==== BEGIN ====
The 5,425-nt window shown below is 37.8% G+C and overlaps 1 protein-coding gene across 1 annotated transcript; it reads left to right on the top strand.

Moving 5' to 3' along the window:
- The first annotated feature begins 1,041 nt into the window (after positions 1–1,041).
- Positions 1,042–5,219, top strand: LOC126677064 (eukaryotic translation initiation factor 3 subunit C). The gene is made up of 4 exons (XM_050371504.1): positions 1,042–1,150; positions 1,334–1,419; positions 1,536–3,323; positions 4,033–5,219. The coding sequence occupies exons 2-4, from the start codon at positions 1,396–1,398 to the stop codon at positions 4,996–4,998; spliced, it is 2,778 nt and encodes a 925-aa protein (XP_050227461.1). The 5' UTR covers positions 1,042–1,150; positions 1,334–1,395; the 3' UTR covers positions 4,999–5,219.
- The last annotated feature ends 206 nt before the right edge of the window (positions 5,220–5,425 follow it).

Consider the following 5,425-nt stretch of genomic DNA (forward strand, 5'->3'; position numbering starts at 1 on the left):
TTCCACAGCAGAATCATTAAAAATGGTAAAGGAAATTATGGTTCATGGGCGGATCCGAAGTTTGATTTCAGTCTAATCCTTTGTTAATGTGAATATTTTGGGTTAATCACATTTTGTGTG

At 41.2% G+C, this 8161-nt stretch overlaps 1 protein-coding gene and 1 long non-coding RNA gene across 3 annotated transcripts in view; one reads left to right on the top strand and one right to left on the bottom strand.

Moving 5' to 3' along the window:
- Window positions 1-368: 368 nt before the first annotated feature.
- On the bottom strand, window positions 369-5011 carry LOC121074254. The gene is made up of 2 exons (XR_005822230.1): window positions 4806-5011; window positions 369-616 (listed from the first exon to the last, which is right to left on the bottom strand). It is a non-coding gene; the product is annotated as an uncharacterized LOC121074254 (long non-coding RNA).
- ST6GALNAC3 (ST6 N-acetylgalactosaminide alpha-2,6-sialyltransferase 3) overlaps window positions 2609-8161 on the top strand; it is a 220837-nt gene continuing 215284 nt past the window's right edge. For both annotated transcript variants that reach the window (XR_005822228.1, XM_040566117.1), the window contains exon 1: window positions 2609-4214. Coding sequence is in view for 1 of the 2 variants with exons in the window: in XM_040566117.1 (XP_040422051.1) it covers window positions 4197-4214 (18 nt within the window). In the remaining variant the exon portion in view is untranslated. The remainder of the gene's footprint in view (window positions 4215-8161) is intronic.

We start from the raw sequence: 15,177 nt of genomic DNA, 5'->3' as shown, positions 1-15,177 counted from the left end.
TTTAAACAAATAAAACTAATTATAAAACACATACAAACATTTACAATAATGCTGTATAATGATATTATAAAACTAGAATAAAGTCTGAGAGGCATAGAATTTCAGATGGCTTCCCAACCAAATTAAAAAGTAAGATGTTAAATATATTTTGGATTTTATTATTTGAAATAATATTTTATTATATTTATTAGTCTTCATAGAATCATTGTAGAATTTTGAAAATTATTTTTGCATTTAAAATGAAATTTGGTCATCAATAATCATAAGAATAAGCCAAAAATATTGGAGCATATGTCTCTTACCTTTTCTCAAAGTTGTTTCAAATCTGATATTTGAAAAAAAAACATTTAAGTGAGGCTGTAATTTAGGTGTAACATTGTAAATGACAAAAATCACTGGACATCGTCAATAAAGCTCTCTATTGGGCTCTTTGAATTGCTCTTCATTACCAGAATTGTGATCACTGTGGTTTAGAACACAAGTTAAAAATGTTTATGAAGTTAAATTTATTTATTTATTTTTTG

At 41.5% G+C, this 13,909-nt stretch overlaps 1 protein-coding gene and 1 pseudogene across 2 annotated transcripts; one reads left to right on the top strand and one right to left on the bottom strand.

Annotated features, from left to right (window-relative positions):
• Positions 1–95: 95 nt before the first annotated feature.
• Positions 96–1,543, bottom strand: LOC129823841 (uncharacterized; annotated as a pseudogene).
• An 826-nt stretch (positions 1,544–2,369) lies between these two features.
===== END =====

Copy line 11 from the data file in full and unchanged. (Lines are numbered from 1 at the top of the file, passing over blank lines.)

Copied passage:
- On the bottom strand, window positions 369-5011 carry LOC121074254. The gene is made up of 2 exons (XR_005822230.1): window positions 4806-5011; window positions 369-616 (listed from the first exon to the last, which is right to left on the bottom strand). It is a non-coding gene; the product is annotated as an uncharacterized LOC121074254 (long non-coding RNA).